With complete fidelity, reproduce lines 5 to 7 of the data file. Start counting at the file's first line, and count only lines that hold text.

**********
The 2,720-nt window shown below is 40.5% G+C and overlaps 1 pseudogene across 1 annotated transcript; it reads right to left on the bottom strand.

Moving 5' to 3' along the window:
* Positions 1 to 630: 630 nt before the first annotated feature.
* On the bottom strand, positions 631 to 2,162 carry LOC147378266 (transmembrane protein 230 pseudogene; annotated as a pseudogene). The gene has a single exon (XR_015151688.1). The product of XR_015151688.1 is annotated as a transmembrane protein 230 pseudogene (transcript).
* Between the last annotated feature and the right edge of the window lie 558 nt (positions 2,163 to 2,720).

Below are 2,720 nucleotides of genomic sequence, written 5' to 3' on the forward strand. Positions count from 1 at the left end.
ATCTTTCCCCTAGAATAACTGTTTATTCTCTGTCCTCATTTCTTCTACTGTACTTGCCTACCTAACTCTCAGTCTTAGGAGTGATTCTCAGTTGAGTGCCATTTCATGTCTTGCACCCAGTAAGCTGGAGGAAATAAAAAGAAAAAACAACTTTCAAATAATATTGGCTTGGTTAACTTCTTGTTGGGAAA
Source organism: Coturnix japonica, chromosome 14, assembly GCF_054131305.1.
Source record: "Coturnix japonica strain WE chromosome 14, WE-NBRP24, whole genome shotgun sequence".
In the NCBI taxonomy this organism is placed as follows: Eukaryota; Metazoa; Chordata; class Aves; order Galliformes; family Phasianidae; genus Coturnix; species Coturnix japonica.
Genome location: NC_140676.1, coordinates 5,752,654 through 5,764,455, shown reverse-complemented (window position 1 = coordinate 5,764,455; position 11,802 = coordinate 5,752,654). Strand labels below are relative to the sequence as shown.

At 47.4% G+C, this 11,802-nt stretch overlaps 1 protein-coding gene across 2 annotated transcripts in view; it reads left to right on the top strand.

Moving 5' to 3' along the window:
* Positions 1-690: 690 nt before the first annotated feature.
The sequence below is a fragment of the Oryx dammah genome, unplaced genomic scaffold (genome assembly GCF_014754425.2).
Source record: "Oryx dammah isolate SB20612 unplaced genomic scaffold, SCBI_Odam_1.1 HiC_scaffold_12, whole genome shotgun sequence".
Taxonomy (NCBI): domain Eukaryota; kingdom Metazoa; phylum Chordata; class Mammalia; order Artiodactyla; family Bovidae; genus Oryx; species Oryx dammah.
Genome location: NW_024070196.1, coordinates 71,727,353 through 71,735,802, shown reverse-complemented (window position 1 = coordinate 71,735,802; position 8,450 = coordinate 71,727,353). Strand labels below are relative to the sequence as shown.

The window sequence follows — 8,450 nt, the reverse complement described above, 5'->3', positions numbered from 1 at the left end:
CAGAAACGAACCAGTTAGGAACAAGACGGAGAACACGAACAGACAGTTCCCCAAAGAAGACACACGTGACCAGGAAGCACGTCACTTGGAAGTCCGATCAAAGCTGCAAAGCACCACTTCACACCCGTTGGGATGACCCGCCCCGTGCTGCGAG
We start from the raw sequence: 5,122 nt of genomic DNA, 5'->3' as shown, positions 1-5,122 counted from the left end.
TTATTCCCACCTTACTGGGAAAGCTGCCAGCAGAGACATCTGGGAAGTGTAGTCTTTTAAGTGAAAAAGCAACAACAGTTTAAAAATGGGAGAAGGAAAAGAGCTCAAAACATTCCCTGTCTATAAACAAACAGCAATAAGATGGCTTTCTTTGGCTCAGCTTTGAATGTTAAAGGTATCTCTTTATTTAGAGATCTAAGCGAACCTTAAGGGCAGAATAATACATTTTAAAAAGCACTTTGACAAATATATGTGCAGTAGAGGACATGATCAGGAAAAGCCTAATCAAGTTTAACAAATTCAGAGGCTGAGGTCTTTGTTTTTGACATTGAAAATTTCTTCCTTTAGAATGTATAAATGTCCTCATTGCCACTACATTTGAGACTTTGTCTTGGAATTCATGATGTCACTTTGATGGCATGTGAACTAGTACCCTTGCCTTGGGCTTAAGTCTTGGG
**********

* Between the last annotated feature and the right edge of the window lie 558 nt (positions 2,163 to 2,720).

Below are 2,720 nucleotides of genomic sequence, written 5' to 3' on the forward strand. Positions count from 1 at the left end.
ATCTTTCCCCTAGAATAACTGTTTATTCTCTGTCCTCATTTCTTCTACTGTACTTGCCTACCTAACTCTCAGTCTTAGGAGTGATTCTCAGTTGAGTGCCATTTCATGTCTTGCACCCAGTAAGCTGGAGGAAATAAAAAGAAAAAACAACTTTCAAATAATATTGGCTTGGTTAACTTCTTGTTGGGAAA